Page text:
By Gerri Detweiler, Credit.com
Paul and Joan Ostroff went into debt trying to give their son, Andrew, a shot at getting past a learning disability so that he might be able to go to college.
Joan, a preschool and elementary teacher, knew something wasn't right and that their son had some learning delays. She had the public school evaluate him when he was 4 and 5, and the Ostroffs learned that he had an auditory processing disorder. However, Andrew didn't score low enough on tests to qualify for special education services, Joan said. They decided that he needed small classes and accommodation for his learning disability -- and that they would find a way to pay for the schooling that could give him the help he needed.
The first year, the tuition was $4,500, and it was close to $16,000 by the time Andrew, now 37, graduated from high school. The schools wouldn't take credit cards for tuition, so the Ostroffs paid that out of their salaries (deposits came from Paul's pay for summer camp for Army Reserves). Meanwhile, they put their living expenses on a credit card... and applied for more cards. By the time they went to Consumer Credit Counseling (now run in Philadelphia by Clarifi) for help in 2010, they owed $88,000 on about 20 credit cards.
Stretched to the Breaking Point
Though they had managed minimum payments for years, they couldn't quite do it anymore -- even with an annual income of about $90,000. Joan said the phone rang about every 10 minutes. "We couldn't have anybody over... It was embarrassing." Paul said letting the calls go to the answering machine was no solution either. They'd have to listen through many, many debt collector calls to find out if they had a message they needed. They felt like prisoners in their own home. "We couldn't give them the amount they wanted," Joan said. "It was causing depression and problems in our marriage," as both were on edge and looking for someone to blame.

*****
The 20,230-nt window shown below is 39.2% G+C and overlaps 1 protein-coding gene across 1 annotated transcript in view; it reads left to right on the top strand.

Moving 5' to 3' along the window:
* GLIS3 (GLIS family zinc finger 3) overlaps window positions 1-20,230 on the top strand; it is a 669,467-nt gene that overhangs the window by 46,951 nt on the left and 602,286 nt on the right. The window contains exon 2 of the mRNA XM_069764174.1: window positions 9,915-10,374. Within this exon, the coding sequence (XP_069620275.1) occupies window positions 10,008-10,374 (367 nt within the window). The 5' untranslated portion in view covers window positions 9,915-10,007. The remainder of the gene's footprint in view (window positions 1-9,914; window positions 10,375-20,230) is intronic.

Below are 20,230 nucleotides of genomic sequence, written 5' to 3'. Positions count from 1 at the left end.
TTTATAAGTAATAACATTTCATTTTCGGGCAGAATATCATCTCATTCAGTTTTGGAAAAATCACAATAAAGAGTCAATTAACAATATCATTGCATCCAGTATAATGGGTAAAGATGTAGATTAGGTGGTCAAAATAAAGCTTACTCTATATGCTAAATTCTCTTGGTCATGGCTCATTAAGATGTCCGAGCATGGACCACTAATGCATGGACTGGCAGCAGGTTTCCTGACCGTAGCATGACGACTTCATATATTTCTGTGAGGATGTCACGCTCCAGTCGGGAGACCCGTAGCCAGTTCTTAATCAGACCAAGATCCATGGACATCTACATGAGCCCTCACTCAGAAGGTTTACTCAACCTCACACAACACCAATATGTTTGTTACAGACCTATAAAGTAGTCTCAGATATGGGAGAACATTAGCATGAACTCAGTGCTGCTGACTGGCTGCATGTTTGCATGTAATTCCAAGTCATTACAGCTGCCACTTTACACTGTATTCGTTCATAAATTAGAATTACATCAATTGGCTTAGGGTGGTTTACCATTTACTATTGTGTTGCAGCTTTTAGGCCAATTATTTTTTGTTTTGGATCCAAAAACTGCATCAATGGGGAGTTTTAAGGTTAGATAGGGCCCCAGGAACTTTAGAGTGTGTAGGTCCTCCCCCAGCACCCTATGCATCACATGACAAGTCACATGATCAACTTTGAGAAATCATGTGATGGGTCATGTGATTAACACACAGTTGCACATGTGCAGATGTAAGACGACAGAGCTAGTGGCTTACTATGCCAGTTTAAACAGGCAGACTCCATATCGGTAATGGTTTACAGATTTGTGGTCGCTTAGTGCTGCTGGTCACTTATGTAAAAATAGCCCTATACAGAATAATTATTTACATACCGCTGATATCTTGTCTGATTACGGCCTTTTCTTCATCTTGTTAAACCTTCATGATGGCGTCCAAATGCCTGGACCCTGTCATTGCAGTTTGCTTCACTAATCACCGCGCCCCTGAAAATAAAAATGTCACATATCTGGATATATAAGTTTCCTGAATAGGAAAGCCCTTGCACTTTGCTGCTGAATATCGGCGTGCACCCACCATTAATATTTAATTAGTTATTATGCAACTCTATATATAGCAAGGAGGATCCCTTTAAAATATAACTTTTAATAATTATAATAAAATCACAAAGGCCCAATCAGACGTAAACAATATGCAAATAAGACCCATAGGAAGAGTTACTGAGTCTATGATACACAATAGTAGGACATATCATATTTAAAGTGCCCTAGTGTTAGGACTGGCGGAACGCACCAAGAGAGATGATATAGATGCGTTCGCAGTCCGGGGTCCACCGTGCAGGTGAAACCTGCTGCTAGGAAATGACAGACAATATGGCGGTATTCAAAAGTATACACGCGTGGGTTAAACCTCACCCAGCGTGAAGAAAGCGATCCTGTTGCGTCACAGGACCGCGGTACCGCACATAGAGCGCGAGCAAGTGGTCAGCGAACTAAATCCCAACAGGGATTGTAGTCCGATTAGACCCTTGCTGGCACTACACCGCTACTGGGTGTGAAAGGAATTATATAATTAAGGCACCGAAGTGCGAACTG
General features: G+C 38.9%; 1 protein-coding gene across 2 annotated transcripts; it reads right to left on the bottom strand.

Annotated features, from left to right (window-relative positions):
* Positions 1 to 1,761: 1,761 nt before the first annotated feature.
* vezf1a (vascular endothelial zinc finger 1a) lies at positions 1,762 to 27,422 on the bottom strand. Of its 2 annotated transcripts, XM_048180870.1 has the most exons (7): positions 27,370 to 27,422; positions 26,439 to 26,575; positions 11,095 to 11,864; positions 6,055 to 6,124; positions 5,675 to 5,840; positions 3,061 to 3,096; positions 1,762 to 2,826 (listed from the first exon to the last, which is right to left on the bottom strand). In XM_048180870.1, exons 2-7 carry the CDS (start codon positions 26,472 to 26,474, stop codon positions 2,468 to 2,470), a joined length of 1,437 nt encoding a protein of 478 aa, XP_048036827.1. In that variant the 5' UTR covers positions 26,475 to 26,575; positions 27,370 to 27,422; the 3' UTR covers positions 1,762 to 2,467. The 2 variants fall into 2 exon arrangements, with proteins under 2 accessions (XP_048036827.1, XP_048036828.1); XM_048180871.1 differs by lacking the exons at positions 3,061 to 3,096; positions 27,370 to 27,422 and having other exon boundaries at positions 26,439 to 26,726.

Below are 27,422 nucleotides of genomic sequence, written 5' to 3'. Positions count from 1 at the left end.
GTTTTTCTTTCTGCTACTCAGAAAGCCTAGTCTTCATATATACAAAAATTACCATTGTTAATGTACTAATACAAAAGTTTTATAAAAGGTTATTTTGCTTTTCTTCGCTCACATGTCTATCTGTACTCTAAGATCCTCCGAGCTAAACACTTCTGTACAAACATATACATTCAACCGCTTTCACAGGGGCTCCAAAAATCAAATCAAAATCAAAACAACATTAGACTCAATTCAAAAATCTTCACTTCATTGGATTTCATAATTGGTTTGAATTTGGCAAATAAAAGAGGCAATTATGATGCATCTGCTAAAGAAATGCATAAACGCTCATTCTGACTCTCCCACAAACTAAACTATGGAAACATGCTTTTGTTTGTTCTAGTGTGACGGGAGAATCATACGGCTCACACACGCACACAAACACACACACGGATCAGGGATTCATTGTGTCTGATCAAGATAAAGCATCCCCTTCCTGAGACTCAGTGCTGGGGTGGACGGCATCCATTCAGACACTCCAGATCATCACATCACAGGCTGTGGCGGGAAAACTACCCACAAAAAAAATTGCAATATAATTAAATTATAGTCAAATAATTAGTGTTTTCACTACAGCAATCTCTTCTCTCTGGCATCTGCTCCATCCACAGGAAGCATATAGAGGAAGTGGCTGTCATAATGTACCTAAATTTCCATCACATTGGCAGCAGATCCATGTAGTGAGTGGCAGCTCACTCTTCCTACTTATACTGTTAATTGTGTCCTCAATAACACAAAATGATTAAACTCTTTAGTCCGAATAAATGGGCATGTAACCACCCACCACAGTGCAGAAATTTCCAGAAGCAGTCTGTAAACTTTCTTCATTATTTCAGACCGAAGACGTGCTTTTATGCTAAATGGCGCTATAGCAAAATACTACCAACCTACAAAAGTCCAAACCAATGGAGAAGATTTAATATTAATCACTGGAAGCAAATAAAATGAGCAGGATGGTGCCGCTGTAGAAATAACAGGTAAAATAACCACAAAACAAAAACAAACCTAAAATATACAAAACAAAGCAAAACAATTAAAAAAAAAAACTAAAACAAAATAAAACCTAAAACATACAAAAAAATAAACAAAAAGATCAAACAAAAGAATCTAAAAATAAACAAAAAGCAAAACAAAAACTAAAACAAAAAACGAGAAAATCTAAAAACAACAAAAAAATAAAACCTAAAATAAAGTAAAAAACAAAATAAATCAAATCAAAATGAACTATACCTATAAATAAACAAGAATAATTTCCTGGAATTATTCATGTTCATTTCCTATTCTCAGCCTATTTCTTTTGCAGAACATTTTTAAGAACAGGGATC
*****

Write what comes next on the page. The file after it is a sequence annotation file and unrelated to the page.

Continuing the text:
Their credit counselor helped them add up all the debt. They hadn't known the total, just that even the minimums were more than they could pay. "He had to take it home with him," Joan recalls. But the counselor came up with a debt management plan. It involved monthly payments of $2,105, and the Ostroffs knew that two missed payments would mean they were out of the program. And, with credit scores in the 500s, the old "solution" of borrowing more was out of the question. They never missed a payment, Paul said.
Joan said they got a statement each month, and the first, listing every creditor, was four pages long. The debts were paid from highest interest rate to lowest, and they watched the statements shrink as bills were paid off.
Wrestling With Financial Priorities
They got help from their investment manager in prioritizing when unexpected expenses (like an air-conditioner replacement) came up. But the debt management plan came first. That was taken by automatic draft. With what was left, they paid utilities, condo fees and other expenses. They had savings, but they're retired now. And so they asked their investment manager to serve as a kind of gatekeeper of their savings. "When our air conditioner needed replacing, he released money for that," Paul said. It keeps them accountable.